Nuages – Django Reinhardt (1946)

Transcribe a solo by Django Reinhardt is not easy, and the approach for me took place on different levels.

There is the level of pure musicality.
Django, far away from the United States where jazz was born and developed, without having him around significant exponents of the genre, recreated from scratch sounds, phrasing, harmonic rules of jazz; he recreated that music by ear, without knowing anything of the theory: it is known that he used to dictate the arrangements to his group verbally, playing on the guitar lines that the musicians would have to imitate.

This sensitivity arises from listening to a few recordings (had heard Louis Armstrong and wept with emotion) and by the fact that already the manouche musicians were using improvisation.

Then there is the level of superb instrumental technique.
In those years, without modern techniques of digital recording, he recorded everything without tricks and fixes. With this thought in mind is terrifying listen to the rattle of notes played by Django without an error.

The third level is that of his disability.

They had left as you know only two fingers on his right hand, index and middle, plus a stump that joined ring and little fingers bent on themselves that used for slides and to complete the voicing of some chords.
With these tools he was playing with lightness and elegance things that it is difficult to re-run with four fingers.

So transcribing his solo means, now that we have footage of him playing, try to put yourself in his shoes reconstructing the movements on the fretboard: phrases that are created to be executed in that strange way, two fingers at a time flying by one fret to another.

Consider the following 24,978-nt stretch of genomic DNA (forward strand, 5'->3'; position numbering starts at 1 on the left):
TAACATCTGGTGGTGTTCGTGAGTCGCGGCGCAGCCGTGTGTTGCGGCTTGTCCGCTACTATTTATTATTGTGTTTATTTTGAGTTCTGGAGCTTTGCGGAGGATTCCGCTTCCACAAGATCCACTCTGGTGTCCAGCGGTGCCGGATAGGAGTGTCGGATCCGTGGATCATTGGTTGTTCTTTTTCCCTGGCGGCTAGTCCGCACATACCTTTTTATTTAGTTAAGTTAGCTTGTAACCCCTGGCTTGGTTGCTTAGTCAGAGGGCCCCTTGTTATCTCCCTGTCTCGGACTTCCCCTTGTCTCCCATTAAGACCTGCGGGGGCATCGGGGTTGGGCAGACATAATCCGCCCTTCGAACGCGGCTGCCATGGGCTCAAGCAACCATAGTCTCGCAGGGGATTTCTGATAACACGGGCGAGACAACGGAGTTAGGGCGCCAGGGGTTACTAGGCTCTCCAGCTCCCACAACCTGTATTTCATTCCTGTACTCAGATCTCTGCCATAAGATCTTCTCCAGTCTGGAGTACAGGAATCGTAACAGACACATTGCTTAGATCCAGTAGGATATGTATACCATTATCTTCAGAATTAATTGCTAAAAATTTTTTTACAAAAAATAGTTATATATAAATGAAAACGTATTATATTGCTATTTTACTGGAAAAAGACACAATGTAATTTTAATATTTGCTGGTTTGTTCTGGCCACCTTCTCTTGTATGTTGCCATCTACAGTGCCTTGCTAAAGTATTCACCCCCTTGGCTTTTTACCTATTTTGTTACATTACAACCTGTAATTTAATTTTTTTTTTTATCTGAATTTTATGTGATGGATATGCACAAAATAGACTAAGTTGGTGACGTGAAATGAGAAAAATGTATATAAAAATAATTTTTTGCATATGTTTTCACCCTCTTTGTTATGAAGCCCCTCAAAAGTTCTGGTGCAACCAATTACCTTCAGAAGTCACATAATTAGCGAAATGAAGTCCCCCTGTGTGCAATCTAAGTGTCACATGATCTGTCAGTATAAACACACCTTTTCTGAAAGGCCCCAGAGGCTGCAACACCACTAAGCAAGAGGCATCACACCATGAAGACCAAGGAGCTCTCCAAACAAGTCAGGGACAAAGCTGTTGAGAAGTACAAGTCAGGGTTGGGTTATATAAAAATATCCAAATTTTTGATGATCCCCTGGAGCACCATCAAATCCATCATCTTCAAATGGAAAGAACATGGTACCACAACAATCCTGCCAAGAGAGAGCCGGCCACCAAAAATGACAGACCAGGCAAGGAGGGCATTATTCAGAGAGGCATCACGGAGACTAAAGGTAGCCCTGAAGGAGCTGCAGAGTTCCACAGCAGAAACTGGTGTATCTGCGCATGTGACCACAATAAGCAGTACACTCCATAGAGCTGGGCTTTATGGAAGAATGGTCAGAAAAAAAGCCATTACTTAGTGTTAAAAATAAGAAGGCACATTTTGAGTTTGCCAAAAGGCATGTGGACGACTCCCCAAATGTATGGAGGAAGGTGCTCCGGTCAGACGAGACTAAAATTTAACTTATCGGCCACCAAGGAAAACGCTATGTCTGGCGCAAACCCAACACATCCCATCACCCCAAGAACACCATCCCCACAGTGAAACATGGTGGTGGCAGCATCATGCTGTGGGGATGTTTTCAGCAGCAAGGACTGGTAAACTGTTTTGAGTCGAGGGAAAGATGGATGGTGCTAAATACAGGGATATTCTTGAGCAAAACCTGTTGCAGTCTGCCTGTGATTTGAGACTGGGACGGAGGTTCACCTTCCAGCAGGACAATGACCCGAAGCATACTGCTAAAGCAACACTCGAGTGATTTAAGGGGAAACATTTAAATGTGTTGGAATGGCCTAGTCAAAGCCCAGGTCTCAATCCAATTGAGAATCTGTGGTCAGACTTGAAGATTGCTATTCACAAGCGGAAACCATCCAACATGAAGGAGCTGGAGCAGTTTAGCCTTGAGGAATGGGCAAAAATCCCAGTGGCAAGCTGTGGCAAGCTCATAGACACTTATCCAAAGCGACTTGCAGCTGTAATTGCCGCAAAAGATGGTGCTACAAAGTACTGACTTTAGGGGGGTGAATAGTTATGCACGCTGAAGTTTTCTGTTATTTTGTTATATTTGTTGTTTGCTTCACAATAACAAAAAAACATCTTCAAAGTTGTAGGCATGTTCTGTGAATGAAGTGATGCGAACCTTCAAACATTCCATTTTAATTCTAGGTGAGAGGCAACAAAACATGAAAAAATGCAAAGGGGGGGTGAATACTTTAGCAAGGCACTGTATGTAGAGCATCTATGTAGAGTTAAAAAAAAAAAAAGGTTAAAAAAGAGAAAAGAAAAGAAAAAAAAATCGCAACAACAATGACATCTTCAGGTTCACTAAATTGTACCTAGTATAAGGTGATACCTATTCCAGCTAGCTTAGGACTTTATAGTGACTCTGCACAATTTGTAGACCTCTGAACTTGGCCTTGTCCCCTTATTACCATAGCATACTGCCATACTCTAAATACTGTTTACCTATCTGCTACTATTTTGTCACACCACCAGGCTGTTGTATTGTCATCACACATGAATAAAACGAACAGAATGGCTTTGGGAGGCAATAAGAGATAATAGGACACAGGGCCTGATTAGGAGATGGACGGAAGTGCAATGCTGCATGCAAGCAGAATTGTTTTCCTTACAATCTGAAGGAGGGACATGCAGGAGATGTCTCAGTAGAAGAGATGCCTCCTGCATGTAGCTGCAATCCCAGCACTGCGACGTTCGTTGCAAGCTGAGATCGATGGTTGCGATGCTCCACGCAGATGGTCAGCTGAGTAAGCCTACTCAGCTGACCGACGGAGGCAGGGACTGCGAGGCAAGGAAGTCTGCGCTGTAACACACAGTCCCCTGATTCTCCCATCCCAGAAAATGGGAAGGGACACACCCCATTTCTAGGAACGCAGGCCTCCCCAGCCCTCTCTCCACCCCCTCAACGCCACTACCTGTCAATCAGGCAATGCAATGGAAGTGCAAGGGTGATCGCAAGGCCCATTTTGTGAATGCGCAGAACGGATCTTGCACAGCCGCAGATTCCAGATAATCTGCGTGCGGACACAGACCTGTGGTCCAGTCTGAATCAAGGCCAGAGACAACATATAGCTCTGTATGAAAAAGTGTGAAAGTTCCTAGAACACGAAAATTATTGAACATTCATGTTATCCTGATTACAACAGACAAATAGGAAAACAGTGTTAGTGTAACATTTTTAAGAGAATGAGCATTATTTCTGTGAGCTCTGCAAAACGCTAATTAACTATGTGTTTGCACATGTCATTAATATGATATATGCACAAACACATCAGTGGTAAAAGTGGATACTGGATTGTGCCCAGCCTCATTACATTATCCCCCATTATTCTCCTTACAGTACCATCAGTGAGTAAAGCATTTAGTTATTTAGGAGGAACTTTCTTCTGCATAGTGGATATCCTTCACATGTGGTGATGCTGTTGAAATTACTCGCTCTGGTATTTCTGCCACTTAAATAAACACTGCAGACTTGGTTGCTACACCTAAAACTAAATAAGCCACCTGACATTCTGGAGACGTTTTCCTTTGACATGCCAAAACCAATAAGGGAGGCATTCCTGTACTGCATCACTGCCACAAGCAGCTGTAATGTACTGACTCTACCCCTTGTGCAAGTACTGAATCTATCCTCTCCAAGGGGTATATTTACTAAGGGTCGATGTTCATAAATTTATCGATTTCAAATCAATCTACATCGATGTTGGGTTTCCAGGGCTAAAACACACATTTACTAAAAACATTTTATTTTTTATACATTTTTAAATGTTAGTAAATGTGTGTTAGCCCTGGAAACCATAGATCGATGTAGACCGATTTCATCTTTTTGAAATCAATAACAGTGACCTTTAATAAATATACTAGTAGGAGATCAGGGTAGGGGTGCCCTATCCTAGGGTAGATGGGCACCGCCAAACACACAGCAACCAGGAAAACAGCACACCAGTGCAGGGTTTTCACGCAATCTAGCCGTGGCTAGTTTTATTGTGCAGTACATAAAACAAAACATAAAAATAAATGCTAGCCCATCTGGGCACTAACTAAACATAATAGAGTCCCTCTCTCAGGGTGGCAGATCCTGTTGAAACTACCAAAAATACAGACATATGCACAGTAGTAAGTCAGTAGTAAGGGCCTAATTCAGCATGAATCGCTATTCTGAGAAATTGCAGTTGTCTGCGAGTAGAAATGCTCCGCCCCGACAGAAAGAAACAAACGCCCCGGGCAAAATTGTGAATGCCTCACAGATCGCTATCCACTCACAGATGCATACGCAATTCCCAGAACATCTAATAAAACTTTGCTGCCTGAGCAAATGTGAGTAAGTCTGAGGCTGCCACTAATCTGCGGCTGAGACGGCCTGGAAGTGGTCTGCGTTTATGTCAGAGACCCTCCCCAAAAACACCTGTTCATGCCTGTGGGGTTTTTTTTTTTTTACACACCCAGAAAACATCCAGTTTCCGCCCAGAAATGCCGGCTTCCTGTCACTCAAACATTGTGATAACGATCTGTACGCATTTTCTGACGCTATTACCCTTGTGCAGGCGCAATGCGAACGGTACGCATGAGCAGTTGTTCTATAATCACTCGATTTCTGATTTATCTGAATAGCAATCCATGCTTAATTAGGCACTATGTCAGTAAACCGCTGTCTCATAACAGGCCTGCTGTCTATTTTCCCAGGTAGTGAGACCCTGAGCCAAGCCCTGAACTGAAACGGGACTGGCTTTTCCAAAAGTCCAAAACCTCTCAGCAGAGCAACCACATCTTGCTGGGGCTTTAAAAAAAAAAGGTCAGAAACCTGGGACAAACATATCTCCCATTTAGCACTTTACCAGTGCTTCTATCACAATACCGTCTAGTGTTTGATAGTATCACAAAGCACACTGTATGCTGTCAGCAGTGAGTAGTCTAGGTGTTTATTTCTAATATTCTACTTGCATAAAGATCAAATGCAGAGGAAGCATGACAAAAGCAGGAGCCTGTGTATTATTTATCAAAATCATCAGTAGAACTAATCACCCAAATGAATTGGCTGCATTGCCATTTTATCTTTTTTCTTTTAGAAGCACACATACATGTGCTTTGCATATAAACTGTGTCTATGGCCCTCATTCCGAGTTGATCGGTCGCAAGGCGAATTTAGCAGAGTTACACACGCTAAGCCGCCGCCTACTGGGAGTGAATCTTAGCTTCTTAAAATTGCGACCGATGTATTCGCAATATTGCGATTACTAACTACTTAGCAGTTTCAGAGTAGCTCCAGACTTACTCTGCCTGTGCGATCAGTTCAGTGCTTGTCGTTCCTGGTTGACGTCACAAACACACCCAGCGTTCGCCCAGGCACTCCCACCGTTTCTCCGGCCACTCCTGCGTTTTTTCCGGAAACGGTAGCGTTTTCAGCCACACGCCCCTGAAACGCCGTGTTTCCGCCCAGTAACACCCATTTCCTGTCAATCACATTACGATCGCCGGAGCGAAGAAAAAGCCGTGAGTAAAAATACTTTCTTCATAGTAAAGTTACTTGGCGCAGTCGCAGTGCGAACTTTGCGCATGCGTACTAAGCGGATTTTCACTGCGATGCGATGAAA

And if in some passages is obviously useless to try to replicate that movements, keep them in mind gives the idea of its size as a musician.

Here is the solo transcription of one of his many recordings of Nuages, one of his songs.
It was 1946, the war had just ended and Django and Stephane Grappelli reunited themselves again in London, where the violinist had fled during the war, while Dijango had remained in France, more unique than rare tolerated gypsy artist, indeed acclaimed by the regime Nazi.

Django has returned from his American adventure with Duke Ellington and wanted to become a European reference point for jazz, from which a number of Londoners recordings with local musicians.


In this solo his phrases are rich in strong vibrato and continuous arpeggios.

He often uses on dominant seventh chords  to overlap diminished seventh and halfdiminished chords up a major third, to obtain minor ninth and ninth chords (eg on D7 he plays F#dim7 to get D7b9 or F#m7b5 to get D9).
Also he plays a minor chord arpeggio up a tone on the seventh dominant chord to sound a thirteenth chord (eg: Bm over A7).


But there are also many other interesting passages in this solo.

For example the start, with a long phrase with artificial harmonics, obtained fingering normally the note and pinching it with the right hand twelve frets up: he hold the pick between the average and the palm, while the index touch the string over the fret and thumb plucks.

Elsewhere will meet very rapid chromatic glissando slides: these are portions of “roll, the technique invented by Django to run fast chromatic scales with a single finger to a string overcoming his disability, in which the left hand plays a slide at a controlled speed  while the right, perfectly synchronized, performs a picking on each fret.

At the end of the solo, on bar 25, we find some diminished triadsthat Django performs with a particular fingering, highlighted in the transcription, which allows him to perform the third note with the stump of his left hand; and is genuinely moving to play that notes thinking that instead of the third finger he used what was left of his hand destroyed by fire when he was young.

The phrasing of the solo looks stylish, lightweight, and also relaxed delayed on time,

It remains impressive to observe how the song starts at 110 bpm and the speed remains unchanged until the end, despite all the metronomes” used today in the recording studio, and this also thanks to the precision of the pumps”, the rhythm section that marks the quarters.